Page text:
“It was very important to focus after the [London] Olympic Games. I was even thinking to turn pro. I had to pick myself up because, before the next Olympic games, there was a World Amateur Championship and then I would think about [turning pro again]. But at the end of the day I decided to go to the [Rio] Olympics because it was a responsibility for me, as everybody knows welterweight is a Kazakh weight class.”
Being regarded as a national sporting superstar can be a boost or a burden. Yeleussinov’s stellar international career, where winning seemed second nature, shows he can shoulder such a weight.
“It’s half pressure, half responsibility because I’m representing my nation first of all,” said the former captain of the Kazakhstan boxing team. “It’s hard sometimes, because I want to always win, in the same style as the amateurs, having great fights. Now, in the professionals, it’s the same goal for me, to be champion of the world for Kazakhstan, to promote the prestige of my nation. It’s more a responsibility because I’m like the face of my country now.”
Considered the crown jewel of his sporting nation, representative Aliyev had to persuade the Kazakh Boxing Federation to let Yeleussinov turn professional far away from home comforts and now a new adventure has begun.
Relocation to a training base near Miami, under the eye of respected coach John David Jackson, has taken Yeleussinov to the other end of the social spectrum. The quiet village life of Berezino, located in the Uralsk region of Kazakhstan, and Miami with its exotic nightlife and thumping Latin heartbeat are worlds apart. Inside a boxing ring, every place feels the same, however, and the fledgling pro has been sparring with the likes of former world title challenger Matt Korobov in his quest to add professional steel to his undoubted silk.
“It’s a different life. I need to learn English,” mused Yeleussinov, who can count touted British stars Josh Kelly and Josh Taylor among his many amateur victims. “I’ve prepared in Miami for one month and liked it. My management group [Boxing Stars] is also based in Florida so that’s why we located there.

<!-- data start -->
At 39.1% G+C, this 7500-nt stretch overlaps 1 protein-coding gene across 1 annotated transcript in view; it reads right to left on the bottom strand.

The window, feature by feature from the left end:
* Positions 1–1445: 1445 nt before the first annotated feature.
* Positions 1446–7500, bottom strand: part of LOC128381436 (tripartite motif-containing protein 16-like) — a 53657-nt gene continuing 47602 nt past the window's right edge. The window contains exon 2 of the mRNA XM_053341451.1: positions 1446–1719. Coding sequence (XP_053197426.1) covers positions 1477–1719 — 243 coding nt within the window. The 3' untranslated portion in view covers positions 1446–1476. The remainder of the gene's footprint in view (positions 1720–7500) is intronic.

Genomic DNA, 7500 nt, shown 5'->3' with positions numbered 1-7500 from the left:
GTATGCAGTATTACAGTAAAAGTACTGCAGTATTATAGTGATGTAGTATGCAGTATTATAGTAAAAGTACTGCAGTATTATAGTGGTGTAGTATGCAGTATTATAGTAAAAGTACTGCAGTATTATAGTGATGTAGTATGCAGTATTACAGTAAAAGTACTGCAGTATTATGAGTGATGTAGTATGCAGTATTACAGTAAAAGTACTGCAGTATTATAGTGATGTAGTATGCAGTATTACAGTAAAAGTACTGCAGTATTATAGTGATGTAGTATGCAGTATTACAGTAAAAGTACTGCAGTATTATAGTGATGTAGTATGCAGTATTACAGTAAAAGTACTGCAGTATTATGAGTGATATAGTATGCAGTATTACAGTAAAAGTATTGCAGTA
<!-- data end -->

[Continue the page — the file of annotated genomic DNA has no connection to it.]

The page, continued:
“I’ve sparred at the 5th Street Gym and every time I’ve been there [Victoria’s Secret model] Adriana Lima has been there, too. She talked to my team and said, ‘I will come to watch you fight in New York. I want to become your fan.’”
Occasionally, Yeleussinov interjects during mid-translation and contributes in lucid English, showing a comprehension of the language despite utilising an interpreter. Even celebrated compatriot and elder statesmen Gennady Golovkin hasn’t quite mastered English – so how important is adopting a new language for Yeleussinov in his goal of becoming a global superstar?
“I understand I need to learn English, but sometimes I don’t have enough time with everything happening in the ring,” he said. “With my [American] trainer, I understand some words, but I need to sit with a teacher who can teach me to speak proper English, to know the rules, how to talk. Not just know and say some separate words.”